California Tribes Submit Mobile Betting Proposal, Sportsbooks Start Petition

Posted on: November 9, 2021, 01:45h. 

Last updated on: November 9, 2021, 10:11h.

A couple of key developments regarding the prospects of California sports betting took place on Friday. As one proposed measure got the green light to begin gathering signatures, another proposal to legalize online wagering was submitted to Attorney General Rob Banta’s office for review.

California sports betting
An exterior shot of the Graton Casino and Resort in Rohnert Park, Calif. The casino is owned and operated by the Federated Indians of Graton Rancheria, which is a major sponsor of an initiative that seeks to put tribal-exclusive mobile sports betting measure on next year’s ballot. The proposed initiative was submitted to the state last week. (Image: Graton Casino/Twitter)

That means when California voters go to the polls exactly one year from now – Nov. 8, 2022 – they may get to vote on as many as four measures that would legalize sports betting in some fashion.

The battle has already begun, even before three of the four potential measures have been greenlighted by state officials. It means the winter and early spring will feature rival groups jockeying to secure more than 997,000 valid signatures.

Leaders of the state’s tribal gaming entities have already gone through the process once. They got a measure approved in May for next year’s ballot that would legalize sportsbooks at their casinos and the four state-licensed thoroughbred tracks. However, now some tribal leaders are back with another proposal that would give the Indian casinos exclusivity over mobile sports betting in the state.

On Friday, chairmen from the Rincon Band of Luiseño Indians, the Federated Indians of Graton Rancheria, the Wilton Rancheria, and the San Manuel Band of Mission Indians filed the tribal mobile sports betting measure.

The proposed measure looks identical to the plan Rincon Band Chairman Bo Mazzetti, Graton Rancheria Chairman Greg Sarris, and Wilton Rancheria Chairman Jesus Tarango sent to other tribal chairs in late October. However, the submission to the state included San Manuel Chairman Ken Ramirez’s signature, too.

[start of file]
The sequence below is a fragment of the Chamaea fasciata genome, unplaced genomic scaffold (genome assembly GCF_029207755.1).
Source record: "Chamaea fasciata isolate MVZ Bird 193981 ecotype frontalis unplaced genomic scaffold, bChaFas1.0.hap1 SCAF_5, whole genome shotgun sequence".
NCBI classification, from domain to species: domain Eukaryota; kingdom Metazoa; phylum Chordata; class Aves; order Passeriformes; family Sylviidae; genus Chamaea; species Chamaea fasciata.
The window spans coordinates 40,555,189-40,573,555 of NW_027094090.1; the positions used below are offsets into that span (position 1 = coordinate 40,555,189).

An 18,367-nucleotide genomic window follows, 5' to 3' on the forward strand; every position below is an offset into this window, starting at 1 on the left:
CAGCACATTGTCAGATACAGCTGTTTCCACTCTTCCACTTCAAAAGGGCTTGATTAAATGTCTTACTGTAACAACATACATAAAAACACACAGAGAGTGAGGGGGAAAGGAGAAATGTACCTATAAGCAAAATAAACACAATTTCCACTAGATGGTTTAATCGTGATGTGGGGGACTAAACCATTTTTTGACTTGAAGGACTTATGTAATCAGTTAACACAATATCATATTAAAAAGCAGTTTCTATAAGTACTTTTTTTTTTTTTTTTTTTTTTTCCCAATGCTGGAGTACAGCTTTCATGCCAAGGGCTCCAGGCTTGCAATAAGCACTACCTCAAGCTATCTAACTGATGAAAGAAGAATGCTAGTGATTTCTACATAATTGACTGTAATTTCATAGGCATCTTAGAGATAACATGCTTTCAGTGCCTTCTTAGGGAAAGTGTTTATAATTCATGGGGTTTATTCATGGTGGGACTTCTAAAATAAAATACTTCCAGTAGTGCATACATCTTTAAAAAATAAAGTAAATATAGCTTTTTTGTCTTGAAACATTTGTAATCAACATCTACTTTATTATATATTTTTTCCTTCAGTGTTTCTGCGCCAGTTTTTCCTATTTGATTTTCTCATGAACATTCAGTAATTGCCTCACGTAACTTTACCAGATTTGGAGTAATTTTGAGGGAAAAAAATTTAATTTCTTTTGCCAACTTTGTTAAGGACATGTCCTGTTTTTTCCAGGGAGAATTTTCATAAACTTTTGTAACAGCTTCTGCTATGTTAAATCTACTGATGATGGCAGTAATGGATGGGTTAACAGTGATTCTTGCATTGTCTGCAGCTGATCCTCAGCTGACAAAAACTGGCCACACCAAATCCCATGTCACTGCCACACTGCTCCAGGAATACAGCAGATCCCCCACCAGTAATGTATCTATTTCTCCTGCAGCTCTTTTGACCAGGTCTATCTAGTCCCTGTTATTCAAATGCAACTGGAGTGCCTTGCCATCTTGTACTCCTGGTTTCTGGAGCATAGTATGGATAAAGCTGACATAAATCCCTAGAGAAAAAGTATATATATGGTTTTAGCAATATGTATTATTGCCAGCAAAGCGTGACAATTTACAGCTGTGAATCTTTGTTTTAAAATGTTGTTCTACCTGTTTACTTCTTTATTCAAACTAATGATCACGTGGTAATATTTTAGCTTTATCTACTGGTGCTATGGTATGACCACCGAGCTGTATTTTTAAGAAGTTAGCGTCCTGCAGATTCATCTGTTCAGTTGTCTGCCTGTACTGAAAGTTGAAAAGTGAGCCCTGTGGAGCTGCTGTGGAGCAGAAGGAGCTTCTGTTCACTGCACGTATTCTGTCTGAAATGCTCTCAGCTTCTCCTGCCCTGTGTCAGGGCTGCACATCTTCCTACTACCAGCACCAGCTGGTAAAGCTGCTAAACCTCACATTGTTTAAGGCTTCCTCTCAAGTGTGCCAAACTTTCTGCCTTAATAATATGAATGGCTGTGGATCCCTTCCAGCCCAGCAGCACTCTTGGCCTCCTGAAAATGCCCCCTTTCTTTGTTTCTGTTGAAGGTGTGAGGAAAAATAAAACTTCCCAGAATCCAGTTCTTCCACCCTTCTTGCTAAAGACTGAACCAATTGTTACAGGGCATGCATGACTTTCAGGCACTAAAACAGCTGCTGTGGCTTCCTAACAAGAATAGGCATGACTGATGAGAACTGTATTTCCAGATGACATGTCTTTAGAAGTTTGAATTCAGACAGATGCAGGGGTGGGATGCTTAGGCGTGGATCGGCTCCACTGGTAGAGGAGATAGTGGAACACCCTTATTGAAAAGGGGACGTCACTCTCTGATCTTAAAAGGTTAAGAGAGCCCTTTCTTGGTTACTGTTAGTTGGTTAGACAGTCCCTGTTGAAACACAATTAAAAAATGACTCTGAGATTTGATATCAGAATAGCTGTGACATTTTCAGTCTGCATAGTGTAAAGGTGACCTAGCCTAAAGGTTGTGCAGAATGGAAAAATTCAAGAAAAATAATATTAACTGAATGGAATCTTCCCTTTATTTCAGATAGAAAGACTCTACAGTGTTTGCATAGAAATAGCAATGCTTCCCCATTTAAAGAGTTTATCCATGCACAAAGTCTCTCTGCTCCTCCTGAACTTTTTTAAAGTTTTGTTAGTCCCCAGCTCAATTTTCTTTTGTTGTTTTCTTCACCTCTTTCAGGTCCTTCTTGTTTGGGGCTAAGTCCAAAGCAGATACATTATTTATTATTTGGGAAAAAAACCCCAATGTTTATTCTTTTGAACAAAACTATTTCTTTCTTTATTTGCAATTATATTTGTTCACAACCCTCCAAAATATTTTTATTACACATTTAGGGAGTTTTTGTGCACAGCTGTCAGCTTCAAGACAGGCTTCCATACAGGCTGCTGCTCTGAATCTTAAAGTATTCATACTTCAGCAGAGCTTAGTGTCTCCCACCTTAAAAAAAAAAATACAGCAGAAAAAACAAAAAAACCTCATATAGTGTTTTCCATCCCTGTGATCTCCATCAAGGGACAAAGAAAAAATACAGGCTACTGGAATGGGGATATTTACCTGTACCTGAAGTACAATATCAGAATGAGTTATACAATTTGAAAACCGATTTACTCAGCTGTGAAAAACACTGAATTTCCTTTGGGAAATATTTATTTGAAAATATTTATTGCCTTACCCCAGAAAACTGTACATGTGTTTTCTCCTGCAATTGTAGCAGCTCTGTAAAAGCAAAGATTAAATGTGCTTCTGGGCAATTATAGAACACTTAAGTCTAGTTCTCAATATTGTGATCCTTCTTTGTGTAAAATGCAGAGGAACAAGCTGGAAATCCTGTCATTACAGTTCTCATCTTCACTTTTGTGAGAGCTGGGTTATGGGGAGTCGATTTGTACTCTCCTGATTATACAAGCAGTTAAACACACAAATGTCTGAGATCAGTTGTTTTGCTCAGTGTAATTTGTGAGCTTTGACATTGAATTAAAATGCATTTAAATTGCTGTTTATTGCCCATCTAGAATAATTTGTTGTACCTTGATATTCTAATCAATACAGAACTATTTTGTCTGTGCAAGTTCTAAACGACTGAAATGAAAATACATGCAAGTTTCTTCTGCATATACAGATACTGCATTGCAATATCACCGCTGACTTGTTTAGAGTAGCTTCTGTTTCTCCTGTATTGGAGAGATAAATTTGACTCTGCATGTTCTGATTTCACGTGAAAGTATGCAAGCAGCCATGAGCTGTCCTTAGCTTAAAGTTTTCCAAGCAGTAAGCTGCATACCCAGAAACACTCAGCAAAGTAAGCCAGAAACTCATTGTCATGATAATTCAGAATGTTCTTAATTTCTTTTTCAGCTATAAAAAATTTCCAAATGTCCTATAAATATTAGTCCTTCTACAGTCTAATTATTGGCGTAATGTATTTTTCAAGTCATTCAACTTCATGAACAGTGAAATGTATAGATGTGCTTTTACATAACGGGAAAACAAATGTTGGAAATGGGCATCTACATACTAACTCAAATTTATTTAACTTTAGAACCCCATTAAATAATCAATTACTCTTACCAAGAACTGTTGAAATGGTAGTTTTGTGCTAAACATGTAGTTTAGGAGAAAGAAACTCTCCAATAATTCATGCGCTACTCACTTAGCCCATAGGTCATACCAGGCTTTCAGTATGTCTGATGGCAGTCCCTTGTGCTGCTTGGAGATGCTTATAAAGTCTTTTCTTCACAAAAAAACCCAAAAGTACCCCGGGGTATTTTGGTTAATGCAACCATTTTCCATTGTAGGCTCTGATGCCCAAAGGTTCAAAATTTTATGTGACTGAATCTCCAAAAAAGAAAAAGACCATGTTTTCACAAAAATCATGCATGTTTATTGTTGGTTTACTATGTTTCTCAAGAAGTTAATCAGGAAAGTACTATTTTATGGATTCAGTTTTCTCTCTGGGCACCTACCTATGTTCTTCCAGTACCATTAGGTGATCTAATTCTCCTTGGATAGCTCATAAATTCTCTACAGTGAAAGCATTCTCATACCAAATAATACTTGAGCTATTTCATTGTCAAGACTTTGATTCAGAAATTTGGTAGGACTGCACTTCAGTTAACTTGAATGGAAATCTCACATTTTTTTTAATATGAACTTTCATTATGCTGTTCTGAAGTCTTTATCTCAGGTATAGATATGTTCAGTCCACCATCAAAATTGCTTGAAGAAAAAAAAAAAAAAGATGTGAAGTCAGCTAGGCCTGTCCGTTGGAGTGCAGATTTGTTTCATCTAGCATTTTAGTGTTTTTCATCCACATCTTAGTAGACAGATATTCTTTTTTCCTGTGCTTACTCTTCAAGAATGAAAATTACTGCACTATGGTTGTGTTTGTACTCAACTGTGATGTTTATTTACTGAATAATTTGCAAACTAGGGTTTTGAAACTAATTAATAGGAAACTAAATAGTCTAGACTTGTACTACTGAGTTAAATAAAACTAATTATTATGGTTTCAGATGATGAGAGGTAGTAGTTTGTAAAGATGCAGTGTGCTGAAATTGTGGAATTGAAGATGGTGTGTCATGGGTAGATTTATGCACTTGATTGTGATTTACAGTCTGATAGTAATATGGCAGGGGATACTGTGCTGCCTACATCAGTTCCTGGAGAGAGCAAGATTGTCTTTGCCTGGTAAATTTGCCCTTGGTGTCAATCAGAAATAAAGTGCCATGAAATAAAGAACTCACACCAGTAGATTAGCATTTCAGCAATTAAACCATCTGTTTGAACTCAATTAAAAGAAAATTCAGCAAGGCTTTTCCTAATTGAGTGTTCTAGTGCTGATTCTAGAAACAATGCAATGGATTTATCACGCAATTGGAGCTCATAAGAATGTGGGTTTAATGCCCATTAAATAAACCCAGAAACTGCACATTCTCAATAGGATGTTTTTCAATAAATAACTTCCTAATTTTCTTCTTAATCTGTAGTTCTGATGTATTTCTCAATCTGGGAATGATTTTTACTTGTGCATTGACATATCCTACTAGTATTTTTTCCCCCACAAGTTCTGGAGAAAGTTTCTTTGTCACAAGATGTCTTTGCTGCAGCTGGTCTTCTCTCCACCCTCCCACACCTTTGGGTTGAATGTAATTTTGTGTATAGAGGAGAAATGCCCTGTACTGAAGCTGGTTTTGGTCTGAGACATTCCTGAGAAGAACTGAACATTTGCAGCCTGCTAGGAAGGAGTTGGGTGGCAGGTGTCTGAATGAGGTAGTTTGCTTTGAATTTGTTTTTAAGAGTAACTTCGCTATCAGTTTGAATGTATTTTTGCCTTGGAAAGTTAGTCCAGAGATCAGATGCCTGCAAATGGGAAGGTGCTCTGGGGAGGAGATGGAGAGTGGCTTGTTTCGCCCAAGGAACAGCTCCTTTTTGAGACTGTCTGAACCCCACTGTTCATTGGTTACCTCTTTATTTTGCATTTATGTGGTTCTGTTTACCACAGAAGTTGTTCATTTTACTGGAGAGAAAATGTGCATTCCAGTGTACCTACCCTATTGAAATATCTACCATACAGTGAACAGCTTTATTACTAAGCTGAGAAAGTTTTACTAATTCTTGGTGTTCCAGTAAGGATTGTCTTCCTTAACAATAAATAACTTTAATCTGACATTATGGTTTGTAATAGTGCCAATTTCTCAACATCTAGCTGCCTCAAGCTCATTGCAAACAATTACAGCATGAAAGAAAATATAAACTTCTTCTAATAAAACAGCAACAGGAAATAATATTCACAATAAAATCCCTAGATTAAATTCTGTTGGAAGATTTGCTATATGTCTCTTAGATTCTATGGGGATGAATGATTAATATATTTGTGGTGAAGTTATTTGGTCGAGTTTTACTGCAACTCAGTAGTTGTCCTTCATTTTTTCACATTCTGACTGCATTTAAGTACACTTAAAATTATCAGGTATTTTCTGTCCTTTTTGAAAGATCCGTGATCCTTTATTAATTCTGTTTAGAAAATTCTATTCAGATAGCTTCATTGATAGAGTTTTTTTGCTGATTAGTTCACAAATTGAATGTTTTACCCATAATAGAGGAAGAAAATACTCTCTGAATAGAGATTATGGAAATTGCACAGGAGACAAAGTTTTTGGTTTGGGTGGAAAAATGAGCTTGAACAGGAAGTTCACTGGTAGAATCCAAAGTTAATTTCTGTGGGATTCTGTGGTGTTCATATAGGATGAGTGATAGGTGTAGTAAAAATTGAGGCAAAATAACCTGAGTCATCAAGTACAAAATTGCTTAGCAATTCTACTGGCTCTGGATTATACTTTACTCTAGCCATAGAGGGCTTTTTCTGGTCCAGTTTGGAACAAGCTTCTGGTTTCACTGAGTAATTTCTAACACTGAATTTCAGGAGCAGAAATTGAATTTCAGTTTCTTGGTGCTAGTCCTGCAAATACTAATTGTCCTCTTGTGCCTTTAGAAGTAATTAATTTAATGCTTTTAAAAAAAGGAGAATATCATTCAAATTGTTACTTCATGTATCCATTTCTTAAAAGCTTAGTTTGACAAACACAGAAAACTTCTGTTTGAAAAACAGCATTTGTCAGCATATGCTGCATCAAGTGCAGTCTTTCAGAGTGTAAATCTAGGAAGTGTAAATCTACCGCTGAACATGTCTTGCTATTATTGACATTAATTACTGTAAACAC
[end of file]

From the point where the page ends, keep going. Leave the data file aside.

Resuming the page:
Tribes Seek Mobile Exclusivity

Similar to online wagering proposals offered by cardroom supporters and national sports betting operators, the tribal plan does set aside money for homelessness and mental health initiatives. It also sets aside a portion of the proceeds for a revenue-sharing trust fund with other tribal entities.

But the proposal that was submitted to the attorney general’s office makes it clear that the tribes, who won the right from voters in 2000 to operate casinos, do not want other gaming interests calling the shots. They say the current system allows for other types of gaming. But they do not want others involved in Class III gaming.

“The future of gaming in California increasingly appears to be moving towards the use of online-based platforms and mobile devices with internet connectivity,” reads one of the declarations from The Age-Verified Tribal Online and In-Person Sports Wagering and Homelessness Solutions Act. “Out-of-state and international gaming operators want to rewrite the balanced system California has created so that the future belongs to them, paying a pittance to serious local and statewide social problems, and trying to divide the Tribes by offering a temporary riches to a few while taking future growth opportunities away from the rest.”